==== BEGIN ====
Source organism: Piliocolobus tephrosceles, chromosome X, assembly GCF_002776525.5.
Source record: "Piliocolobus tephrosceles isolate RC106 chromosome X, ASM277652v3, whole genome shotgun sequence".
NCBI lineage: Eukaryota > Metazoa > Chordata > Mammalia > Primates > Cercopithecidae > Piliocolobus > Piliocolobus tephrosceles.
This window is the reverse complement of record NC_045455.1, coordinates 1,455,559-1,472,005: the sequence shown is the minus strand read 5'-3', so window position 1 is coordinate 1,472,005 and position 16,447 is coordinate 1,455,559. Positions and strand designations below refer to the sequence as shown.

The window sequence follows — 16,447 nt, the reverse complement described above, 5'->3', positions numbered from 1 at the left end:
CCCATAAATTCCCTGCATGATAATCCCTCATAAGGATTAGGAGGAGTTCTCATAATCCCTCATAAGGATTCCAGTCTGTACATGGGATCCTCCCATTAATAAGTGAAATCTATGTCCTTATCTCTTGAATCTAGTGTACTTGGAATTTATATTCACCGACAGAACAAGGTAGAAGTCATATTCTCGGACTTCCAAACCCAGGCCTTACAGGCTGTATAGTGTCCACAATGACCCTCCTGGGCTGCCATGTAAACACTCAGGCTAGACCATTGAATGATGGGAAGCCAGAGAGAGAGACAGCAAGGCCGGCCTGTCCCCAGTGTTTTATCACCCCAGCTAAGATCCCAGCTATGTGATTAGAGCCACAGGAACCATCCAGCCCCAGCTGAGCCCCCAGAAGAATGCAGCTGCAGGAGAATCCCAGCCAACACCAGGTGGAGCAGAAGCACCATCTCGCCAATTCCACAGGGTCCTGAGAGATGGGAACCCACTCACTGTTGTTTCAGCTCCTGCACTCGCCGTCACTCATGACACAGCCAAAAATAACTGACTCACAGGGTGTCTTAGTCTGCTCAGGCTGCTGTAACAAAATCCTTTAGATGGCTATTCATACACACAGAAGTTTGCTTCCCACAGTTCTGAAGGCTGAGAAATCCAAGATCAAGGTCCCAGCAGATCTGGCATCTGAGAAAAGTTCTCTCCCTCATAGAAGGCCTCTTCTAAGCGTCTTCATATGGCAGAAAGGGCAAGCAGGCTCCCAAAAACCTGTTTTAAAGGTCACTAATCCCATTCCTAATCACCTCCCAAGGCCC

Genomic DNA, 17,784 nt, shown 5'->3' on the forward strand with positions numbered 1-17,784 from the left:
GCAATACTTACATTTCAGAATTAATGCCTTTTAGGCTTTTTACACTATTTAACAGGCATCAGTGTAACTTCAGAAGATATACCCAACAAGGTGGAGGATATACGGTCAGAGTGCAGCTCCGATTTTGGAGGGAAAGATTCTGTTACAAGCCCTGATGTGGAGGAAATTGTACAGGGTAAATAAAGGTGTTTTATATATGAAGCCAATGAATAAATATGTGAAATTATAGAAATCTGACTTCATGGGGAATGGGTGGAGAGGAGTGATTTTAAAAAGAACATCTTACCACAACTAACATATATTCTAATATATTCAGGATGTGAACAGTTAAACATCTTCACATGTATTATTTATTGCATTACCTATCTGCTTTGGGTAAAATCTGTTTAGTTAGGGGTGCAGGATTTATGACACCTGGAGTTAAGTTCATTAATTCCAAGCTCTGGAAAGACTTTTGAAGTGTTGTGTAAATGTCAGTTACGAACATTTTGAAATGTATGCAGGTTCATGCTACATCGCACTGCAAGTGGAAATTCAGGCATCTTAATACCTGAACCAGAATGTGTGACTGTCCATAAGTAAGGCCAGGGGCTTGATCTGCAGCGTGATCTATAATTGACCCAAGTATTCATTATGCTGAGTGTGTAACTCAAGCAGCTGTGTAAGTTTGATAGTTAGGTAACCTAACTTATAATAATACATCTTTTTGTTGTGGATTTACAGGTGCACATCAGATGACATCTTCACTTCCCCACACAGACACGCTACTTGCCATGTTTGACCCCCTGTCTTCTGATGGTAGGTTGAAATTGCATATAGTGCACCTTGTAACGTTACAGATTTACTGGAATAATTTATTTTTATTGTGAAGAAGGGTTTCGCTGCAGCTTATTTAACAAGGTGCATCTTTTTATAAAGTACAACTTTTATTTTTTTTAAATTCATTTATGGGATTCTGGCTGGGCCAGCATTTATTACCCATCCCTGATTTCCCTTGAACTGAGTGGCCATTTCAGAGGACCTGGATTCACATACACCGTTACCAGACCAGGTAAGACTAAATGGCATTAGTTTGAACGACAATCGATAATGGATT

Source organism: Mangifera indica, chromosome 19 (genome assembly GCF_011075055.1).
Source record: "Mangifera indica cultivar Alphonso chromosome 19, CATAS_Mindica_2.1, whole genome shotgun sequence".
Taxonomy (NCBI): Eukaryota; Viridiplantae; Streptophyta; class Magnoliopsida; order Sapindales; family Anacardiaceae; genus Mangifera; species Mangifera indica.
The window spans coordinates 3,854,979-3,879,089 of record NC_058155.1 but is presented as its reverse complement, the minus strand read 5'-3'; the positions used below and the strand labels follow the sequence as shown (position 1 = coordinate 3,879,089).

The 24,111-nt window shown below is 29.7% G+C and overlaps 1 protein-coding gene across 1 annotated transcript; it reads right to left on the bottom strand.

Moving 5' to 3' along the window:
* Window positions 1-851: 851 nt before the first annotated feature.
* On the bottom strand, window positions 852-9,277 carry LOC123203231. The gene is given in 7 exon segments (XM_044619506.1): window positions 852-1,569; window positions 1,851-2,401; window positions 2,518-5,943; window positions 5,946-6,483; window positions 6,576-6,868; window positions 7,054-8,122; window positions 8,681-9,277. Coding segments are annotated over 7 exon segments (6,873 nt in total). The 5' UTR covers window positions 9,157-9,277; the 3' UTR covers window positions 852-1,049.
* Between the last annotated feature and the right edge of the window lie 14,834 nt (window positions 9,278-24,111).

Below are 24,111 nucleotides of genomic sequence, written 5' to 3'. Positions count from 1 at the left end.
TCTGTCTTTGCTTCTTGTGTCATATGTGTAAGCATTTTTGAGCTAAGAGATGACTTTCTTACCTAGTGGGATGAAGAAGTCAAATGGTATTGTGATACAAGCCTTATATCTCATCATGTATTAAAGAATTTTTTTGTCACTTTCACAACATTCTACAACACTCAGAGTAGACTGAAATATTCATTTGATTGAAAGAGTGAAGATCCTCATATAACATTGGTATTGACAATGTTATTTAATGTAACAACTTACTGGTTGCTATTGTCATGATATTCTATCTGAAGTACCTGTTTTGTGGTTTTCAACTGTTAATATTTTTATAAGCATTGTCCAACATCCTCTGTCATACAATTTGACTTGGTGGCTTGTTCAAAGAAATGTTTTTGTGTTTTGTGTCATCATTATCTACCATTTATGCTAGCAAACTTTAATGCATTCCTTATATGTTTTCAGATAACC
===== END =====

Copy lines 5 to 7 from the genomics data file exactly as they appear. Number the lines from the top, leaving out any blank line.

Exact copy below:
The window sequence follows — 16,447 nt, the reverse complement described above, 5'->3', positions numbered from 1 at the left end:
CCCATAAATTCCCTGCATGATAATCCCTCATAAGGATTAGGAGGAGTTCTCATAATCCCTCATAAGGATTCCAGTCTGTACATGGGATCCTCCCATTAATAAGTGAAATCTATGTCCTTATCTCTTGAATCTAGTGTACTTGGAATTTATATTCACCGACAGAACAAGGTAGAAGTCATATTCTCGGACTTCCAAACCCAGGCCTTACAGGCTGTATAGTGTCCACAATGACCCTCCTGGGCTGCCATGTAAACACTCAGGCTAGACCATTGAATGATGGGAAGCCAGAGAGAGAGACAGCAAGGCCGGCCTGTCCCCAGTGTTTTATCACCCCAGCTAAGATCCCAGCTATGTGATTAGAGCCACAGGAACCATCCAGCCCCAGCTGAGCCCCCAGAAGAATGCAGCTGCAGGAGAATCCCAGCCAACACCAGGTGGAGCAGAAGCACCATCTCGCCAATTCCACAGGGTCCTGAGAGATGGGAACCCACTCACTGTTGTTTCAGCTCCTGCACTCGCCGTCACTCATGACACAGCCAAAAATAACTGACTCACAGGGTGTCTTAGTCTGCTCAGGCTGCTGTAACAAAATCCTTTAGATGGCTATTCATACACACAGAAGTTTGCTTCCCACAGTTCTGAAGGCTGAGAAATCCAAGATCAAGGTCCCAGCAGATCTGGCATCTGAGAAAAGTTCTCTCCCTCATAGAAGGCCTCTTCTAAGCGTCTTCATATGGCAGAAAGGGCAAGCAGGCTCCCAAAAACCTGTTTTAAAGGTCACTAATCCCATTCCTAATCACCTCCCAAGGCCC

Genomic DNA, 17,784 nt, shown 5'->3' on the forward strand with positions numbered 1-17,784 from the left: